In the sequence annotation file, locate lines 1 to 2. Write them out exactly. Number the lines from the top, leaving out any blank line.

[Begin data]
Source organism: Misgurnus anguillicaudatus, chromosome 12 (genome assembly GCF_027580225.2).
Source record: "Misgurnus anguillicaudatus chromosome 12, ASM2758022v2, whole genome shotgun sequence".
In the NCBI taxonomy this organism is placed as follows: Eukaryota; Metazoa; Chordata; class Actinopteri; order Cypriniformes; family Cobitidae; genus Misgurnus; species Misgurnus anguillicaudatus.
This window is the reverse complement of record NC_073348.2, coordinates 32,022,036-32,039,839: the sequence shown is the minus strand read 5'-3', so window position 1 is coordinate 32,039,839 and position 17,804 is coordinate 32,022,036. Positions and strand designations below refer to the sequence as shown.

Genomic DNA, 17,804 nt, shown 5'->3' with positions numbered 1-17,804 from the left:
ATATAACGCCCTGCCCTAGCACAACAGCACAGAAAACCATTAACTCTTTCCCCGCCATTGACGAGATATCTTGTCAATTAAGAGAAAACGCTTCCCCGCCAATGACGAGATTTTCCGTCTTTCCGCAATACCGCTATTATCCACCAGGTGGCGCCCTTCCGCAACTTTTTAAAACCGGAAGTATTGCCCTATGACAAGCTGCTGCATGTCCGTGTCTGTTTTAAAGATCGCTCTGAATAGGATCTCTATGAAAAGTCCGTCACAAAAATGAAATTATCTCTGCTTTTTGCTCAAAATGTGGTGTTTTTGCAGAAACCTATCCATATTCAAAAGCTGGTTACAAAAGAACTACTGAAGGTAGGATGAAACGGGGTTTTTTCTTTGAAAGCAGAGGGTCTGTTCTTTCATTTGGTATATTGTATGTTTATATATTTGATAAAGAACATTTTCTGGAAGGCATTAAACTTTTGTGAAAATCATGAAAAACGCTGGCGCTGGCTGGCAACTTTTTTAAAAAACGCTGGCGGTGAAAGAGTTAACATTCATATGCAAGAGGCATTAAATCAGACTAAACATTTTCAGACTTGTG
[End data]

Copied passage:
Source organism: Misgurnus anguillicaudatus, chromosome 12 (genome assembly GCF_027580225.2).
Source record: "Misgurnus anguillicaudatus chromosome 12, ASM2758022v2, whole genome shotgun sequence".